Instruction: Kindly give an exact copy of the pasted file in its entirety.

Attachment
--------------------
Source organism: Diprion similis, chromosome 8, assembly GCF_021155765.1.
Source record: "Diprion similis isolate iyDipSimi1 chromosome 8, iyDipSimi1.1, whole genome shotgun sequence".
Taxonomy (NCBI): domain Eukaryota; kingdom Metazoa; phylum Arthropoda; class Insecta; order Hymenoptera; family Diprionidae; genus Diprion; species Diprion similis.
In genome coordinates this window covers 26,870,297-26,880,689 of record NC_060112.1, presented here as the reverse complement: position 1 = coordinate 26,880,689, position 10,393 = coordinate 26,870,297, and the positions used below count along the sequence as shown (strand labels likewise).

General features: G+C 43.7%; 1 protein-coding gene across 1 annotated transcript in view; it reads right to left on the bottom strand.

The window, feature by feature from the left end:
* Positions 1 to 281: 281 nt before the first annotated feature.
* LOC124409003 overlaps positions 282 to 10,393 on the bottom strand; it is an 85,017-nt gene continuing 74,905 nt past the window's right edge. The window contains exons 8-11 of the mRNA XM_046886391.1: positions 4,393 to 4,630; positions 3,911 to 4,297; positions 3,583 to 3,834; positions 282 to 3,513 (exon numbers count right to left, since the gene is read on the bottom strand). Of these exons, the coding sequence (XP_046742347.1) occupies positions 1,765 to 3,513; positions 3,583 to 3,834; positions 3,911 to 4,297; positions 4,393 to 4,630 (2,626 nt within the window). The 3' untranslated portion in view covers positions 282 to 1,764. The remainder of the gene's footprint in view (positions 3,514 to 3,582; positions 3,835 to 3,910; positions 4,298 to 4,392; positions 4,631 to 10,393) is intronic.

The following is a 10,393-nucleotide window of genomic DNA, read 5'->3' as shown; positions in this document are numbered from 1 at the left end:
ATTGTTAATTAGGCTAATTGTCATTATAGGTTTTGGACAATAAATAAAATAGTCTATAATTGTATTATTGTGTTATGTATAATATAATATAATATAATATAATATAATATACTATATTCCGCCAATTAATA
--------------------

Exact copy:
Source organism: Diprion similis, chromosome 8, assembly GCF_021155765.1.
Source record: "Diprion similis isolate iyDipSimi1 chromosome 8, iyDipSimi1.1, whole genome shotgun sequence".
Taxonomy (NCBI): domain Eukaryota; kingdom Metazoa; phylum Arthropoda; class Insecta; order Hymenoptera; family Diprionidae; genus Diprion; species Diprion similis.
In genome coordinates this window covers 26,870,297-26,880,689 of record NC_060112.1, presented here as the reverse complement: position 1 = coordinate 26,880,689, position 10,393 = coordinate 26,870,297, and the positions used below count along the sequence as shown (strand labels likewise).

General features: G+C 43.7%; 1 protein-coding gene across 1 annotated transcript in view; it reads right to left on the bottom strand.

The window, feature by feature from the left end:
* Positions 1 to 281: 281 nt before the first annotated feature.
* LOC124409003 overlaps positions 282 to 10,393 on the bottom strand; it is an 85,017-nt gene continuing 74,905 nt past the window's right edge. The window contains exons 8-11 of the mRNA XM_046886391.1: positions 4,393 to 4,630; positions 3,911 to 4,297; positions 3,583 to 3,834; positions 282 to 3,513 (exon numbers count right to left, since the gene is read on the bottom strand). Of these exons, the coding sequence (XP_046742347.1) occupies positions 1,765 to 3,513; positions 3,583 to 3,834; positions 3,911 to 4,297; positions 4,393 to 4,630 (2,626 nt within the window). The 3' untranslated portion in view covers positions 282 to 1,764. The remainder of the gene's footprint in view (positions 3,514 to 3,582; positions 3,835 to 3,910; positions 4,298 to 4,392; positions 4,631 to 10,393) is intronic.

The following is a 10,393-nucleotide window of genomic DNA, read 5'->3' as shown; positions in this document are numbered from 1 at the left end:
ATTGTTAATTAGGCTAATTGTCATTATAGGTTTTGGACAATAAATAAAATAGTCTATAATTGTATTATTGTGTTATGTATAATATAATATAATATAATATAATATAATATACTATATTCCGCCAATTAATA